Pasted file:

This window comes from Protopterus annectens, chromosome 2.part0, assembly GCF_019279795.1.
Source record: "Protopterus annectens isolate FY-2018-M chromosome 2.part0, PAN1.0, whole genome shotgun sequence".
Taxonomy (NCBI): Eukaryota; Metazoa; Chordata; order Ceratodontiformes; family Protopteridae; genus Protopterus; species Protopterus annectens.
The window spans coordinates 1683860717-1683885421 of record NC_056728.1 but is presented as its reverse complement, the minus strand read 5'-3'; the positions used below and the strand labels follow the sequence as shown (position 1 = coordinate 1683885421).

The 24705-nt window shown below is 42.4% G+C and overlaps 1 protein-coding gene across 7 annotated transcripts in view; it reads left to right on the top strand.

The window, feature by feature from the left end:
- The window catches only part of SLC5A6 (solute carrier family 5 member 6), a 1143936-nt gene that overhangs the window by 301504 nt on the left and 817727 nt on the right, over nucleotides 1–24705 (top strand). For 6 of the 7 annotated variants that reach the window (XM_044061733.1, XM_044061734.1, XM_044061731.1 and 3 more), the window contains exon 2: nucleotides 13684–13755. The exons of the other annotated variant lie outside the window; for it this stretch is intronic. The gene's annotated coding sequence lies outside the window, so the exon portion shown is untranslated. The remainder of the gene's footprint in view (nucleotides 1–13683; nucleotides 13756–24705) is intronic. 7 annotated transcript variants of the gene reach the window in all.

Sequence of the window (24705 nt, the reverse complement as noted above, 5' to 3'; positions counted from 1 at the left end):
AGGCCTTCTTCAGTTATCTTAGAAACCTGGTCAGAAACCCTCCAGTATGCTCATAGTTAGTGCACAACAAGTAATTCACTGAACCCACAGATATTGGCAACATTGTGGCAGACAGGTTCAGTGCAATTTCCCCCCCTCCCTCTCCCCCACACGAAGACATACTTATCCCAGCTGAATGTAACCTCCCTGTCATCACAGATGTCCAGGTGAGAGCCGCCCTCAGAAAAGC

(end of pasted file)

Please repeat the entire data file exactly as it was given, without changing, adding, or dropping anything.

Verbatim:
This window comes from Protopterus annectens, chromosome 2.part0, assembly GCF_019279795.1.
Source record: "Protopterus annectens isolate FY-2018-M chromosome 2.part0, PAN1.0, whole genome shotgun sequence".
Taxonomy (NCBI): Eukaryota; Metazoa; Chordata; order Ceratodontiformes; family Protopteridae; genus Protopterus; species Protopterus annectens.
The window spans coordinates 1683860717-1683885421 of record NC_056728.1 but is presented as its reverse complement, the minus strand read 5'-3'; the positions used below and the strand labels follow the sequence as shown (position 1 = coordinate 1683885421).

The 24705-nt window shown below is 42.4% G+C and overlaps 1 protein-coding gene across 7 annotated transcripts in view; it reads left to right on the top strand.

The window, feature by feature from the left end:
- The window catches only part of SLC5A6 (solute carrier family 5 member 6), a 1143936-nt gene that overhangs the window by 301504 nt on the left and 817727 nt on the right, over nucleotides 1–24705 (top strand). For 6 of the 7 annotated variants that reach the window (XM_044061733.1, XM_044061734.1, XM_044061731.1 and 3 more), the window contains exon 2: nucleotides 13684–13755. The exons of the other annotated variant lie outside the window; for it this stretch is intronic. The gene's annotated coding sequence lies outside the window, so the exon portion shown is untranslated. The remainder of the gene's footprint in view (nucleotides 1–13683; nucleotides 13756–24705) is intronic. 7 annotated transcript variants of the gene reach the window in all.

Sequence of the window (24705 nt, the reverse complement as noted above, 5' to 3'; positions counted from 1 at the left end):
AGGCCTTCTTCAGTTATCTTAGAAACCTGGTCAGAAACCCTCCAGTATGCTCATAGTTAGTGCACAACAAGTAATTCACTGAACCCACAGATATTGGCAACATTGTGGCAGACAGGTTCAGTGCAATTTCCCCCCCTCCCTCTCCCCCACACGAAGACATACTTATCCCAGCTGAATGTAACCTCCCTGTCATCACAGATGTCCAGGTGAGAGCCGCCCTCAGAAAAGC